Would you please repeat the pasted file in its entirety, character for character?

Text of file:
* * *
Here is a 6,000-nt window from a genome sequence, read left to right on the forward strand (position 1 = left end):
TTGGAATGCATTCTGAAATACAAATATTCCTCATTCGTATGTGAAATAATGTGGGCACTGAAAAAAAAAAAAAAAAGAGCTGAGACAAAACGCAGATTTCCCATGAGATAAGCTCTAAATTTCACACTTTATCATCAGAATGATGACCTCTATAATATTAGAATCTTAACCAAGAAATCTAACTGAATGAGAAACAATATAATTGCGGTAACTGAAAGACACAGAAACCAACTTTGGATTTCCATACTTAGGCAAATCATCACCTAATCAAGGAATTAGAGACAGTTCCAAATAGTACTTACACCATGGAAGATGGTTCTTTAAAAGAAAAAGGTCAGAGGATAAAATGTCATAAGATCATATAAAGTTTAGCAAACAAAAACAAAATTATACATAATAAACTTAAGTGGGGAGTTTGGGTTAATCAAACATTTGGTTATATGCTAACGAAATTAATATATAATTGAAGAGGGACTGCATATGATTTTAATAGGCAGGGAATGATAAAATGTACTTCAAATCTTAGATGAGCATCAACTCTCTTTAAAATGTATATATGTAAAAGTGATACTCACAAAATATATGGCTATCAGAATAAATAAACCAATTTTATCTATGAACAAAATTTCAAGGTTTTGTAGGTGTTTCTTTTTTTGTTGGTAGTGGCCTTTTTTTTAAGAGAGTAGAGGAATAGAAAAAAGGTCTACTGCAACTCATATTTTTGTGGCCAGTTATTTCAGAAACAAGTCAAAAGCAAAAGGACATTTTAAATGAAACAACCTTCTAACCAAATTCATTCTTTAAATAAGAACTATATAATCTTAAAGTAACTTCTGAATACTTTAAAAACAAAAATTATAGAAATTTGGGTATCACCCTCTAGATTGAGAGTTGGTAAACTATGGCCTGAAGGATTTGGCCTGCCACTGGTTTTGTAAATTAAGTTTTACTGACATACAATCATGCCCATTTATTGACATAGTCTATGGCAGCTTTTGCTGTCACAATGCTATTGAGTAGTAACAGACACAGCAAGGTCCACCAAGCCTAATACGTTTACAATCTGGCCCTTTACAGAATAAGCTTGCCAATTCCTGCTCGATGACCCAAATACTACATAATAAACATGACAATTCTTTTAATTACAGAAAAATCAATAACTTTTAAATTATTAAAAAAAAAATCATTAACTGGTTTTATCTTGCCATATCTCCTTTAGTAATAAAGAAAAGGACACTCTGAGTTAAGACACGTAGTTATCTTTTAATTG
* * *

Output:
Here is a 6,000-nt window from a genome sequence, read left to right on the forward strand (position 1 = left end):
TTGGAATGCATTCTGAAATACAAATATTCCTCATTCGTATGTGAAATAATGTGGGCACTGAAAAAAAAAAAAAAAAGAGCTGAGACAAAACGCAGATTTCCCATGAGATAAGCTCTAAATTTCACACTTTATCATCAGAATGATGACCTCTATAATATTAGAATCTTAACCAAGAAATCTAACTGAATGAGAAACAATATAATTGCGGTAACTGAAAGACACAGAAACCAACTTTGGATTTCCATACTTAGGCAAATCATCACCTAATCAAGGAATTAGAGACAGTTCCAAATAGTACTTACACCATGGAAGATGGTTCTTTAAAAGAAAAAGGTCAGAGGATAAAATGTCATAAGATCATATAAAGTTTAGCAAACAAAAACAAAATTATACATAATAAACTTAAGTGGGGAGTTTGGGTTAATCAAACATTTGGTTATATGCTAACGAAATTAATATATAATTGAAGAGGGACTGCATATGATTTTAATAGGCAGGGAATGATAAAATGTACTTCAAATCTTAGATGAGCATCAACTCTCTTTAAAATGTATATATGTAAAAGTGATACTCACAAAATATATGGCTATCAGAATAAATAAACCAATTTTATCTATGAACAAAATTTCAAGGTTTTGTAGGTGTTTCTTTTTTTGTTGGTAGTGGCCTTTTTTTTAAGAGAGTAGAGGAATAGAAAAAAGGTCTACTGCAACTCATATTTTTGTGGCCAGTTATTTCAGAAACAAGTCAAAAGCAAAAGGACATTTTAAATGAAACAACCTTCTAACCAAATTCATTCTTTAAATAAGAACTATATAATCTTAAAGTAACTTCTGAATACTTTAAAAACAAAAATTATAGAAATTTGGGTATCACCCTCTAGATTGAGAGTTGGTAAACTATGGCCTGAAGGATTTGGCCTGCCACTGGTTTTGTAAATTAAGTTTTACTGACATACAATCATGCCCATTTATTGACATAGTCTATGGCAGCTTTTGCTGTCACAATGCTATTGAGTAGTAACAGACACAGCAAGGTCCACCAAGCCTAATACGTTTACAATCTGGCCCTTTACAGAATAAGCTTGCCAATTCCTGCTCGATGACCCAAATACTACATAATAAACATGACAATTCTTTTAATTACAGAAAAATCAATAACTTTTAAATTATTAAAAAAAAAATCATTAACTGGTTTTATCTTGCCATATCTCCTTTAGTAATAAAGAAAAGGACACTCTGAGTTAAGACACGTAGTTATCTTTTAATTG